Scottish Widows ‘Women and Retirement’ launch
SmartPurse’s Olga Miler was at the launch of the Scottish Widows ‘Women and Retirement’ report, which looks at women and retirement plans in the UK.
The rising cost of living was a major discussion point, with 28% of single mothers cutting back on many essentials, such as food, utilities, and clothing. This is significantly impacting their ability to save for their retirement.
Differences in earnings and opportunities to save for retirement don’t just end there. People from different ethnic backgrounds have significantly less pension wealth than those from white British households. And on the whole, women are still earning less than men.
Key facts about women’s savings, earnings, and retirement
The report shows very clearly that women are being impacted by the rising costs of living more than men. This is due to various reasons:
The average woman earns £10,200 less than the average man
Women are more likely to work part-time and take on the responsibility of childcare
There is still a significant gender gap in retirement plans with many women cutting back on their retirement savings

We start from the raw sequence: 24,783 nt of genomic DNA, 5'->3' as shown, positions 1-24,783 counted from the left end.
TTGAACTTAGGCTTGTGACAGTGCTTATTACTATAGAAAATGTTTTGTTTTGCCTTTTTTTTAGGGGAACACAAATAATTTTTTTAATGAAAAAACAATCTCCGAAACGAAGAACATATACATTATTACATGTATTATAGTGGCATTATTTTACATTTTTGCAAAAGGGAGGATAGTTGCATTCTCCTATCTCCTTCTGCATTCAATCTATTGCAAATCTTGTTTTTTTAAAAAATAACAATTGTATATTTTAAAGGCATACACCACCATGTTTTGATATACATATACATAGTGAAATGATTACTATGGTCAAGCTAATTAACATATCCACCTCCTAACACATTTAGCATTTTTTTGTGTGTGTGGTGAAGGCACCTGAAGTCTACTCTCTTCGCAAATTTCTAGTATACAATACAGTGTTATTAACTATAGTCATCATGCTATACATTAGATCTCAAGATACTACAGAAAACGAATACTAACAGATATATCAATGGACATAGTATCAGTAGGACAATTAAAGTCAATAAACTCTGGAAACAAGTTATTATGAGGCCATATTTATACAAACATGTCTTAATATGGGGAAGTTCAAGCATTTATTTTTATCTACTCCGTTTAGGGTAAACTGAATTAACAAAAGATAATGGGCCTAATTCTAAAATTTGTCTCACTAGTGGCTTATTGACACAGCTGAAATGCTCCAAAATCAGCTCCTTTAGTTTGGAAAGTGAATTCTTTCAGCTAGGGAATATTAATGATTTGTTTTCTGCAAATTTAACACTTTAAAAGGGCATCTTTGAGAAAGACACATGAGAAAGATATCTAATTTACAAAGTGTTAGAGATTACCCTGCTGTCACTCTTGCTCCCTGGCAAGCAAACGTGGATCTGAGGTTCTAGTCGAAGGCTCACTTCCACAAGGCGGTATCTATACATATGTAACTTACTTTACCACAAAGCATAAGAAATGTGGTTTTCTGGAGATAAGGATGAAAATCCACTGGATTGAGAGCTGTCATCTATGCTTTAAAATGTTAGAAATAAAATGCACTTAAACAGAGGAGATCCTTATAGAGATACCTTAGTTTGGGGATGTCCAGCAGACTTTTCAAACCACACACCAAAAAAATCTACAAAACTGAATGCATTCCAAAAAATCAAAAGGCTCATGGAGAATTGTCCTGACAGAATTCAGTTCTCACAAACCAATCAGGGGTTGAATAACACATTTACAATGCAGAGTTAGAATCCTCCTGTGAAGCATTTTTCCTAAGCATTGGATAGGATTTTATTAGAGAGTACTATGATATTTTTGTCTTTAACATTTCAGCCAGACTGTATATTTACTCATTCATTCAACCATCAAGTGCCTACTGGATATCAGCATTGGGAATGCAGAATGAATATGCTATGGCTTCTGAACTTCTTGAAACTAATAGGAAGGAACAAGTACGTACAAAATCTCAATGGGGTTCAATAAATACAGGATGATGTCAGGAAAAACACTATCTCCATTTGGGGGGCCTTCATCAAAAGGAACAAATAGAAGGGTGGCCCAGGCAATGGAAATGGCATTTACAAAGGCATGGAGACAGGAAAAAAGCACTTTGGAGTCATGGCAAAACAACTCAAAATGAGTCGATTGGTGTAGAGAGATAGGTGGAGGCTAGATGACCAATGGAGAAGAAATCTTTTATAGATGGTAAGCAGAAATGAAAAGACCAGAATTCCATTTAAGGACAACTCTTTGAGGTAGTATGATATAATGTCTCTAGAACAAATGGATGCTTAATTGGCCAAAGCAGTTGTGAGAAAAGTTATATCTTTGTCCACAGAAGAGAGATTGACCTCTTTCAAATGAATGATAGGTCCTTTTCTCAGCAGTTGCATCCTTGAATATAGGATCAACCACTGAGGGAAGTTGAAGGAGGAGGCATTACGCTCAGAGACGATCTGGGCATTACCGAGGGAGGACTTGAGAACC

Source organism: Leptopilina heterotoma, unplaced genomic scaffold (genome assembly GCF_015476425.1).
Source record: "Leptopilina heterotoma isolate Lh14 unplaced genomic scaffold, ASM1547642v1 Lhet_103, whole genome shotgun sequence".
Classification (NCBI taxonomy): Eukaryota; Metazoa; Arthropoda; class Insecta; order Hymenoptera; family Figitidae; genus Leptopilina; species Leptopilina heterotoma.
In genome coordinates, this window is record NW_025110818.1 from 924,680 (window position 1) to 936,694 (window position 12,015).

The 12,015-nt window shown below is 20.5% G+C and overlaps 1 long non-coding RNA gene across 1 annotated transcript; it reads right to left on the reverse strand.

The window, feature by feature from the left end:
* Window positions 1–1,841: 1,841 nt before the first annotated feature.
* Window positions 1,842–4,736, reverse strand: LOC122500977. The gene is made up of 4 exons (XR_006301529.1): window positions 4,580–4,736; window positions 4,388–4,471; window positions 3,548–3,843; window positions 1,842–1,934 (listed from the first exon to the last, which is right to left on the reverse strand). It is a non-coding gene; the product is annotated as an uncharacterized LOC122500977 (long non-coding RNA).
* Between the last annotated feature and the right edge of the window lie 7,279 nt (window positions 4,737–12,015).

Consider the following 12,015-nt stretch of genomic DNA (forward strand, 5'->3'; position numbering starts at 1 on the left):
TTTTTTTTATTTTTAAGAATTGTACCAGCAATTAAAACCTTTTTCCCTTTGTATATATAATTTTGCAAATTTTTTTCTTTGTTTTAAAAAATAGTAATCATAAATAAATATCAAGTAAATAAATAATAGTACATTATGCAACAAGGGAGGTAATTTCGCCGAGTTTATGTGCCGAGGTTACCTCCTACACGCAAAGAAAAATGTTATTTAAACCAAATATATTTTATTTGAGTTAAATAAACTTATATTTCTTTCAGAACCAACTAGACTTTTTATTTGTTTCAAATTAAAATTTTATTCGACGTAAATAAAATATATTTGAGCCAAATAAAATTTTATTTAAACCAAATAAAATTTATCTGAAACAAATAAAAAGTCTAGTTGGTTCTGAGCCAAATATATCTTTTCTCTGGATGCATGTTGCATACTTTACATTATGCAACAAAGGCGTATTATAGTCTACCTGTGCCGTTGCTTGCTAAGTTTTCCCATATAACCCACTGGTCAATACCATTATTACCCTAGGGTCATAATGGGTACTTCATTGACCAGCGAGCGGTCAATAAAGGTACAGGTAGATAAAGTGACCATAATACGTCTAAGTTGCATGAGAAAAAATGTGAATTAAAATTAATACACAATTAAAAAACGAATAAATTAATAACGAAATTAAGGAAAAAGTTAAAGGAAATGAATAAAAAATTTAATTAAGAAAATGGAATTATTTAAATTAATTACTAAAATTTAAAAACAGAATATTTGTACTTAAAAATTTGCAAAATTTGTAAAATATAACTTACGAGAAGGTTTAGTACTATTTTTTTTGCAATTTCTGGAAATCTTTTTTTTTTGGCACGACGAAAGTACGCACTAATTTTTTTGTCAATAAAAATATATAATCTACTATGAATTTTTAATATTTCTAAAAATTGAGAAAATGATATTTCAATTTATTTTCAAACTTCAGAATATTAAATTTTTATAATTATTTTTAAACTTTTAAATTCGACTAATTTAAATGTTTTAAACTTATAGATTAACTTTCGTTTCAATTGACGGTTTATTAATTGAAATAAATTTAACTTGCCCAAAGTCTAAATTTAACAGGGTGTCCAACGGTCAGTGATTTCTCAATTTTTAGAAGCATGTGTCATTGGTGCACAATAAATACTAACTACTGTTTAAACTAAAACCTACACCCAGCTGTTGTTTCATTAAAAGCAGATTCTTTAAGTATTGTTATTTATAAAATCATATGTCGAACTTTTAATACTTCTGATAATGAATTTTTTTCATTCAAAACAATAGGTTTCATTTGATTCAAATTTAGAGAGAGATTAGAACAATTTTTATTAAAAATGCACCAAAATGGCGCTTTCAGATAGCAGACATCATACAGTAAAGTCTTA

As a result, women are more likely to struggle financially and, as the report found, are cutting back on essentials more than men.
The impact of low retirement funds for women
Of the women surveyed, 16% had cut back on their retirement fund by an average of £150 per month. Add this to the fact that men can consistently save more than women throughout their lives, and we have a huge disparity in how comfortable women will be at pension age.
Women have only around 53% of the pension fund that men have at retirement age!
According to the Scottish Widows report, at the age of 75 men have an average of £123,000 saved, while women only have £66,000 in their pension pots.
There is an opportunity for women to close the gender gap in pension funds, but the window is tight.
Here are a few tips on how women can improve their retirement prospects:
- Resist the temptation to opt-out of your workplace pension. Your employer contributes too so opting out loses you that benefit as well. If times are hard, reducing your contributions is better than stopping them all together.
- Track down the pensions you may have from previous employment. The government website can help you find out which pension provider looks after each company. A bit of detective work can uncover pension pots you may have forgotten – and which could be a substantial boost for your retirement.
- Check your state pension records to know whether you are eligible for the full pension when you retire. If it isn’t the full amount you can top up your National Insurance contributions.
- Take a look at the Money Helper website and check if you are eligible for any benefits you aren’t currently claiming.
To read the full report from Scottish Widows, click here.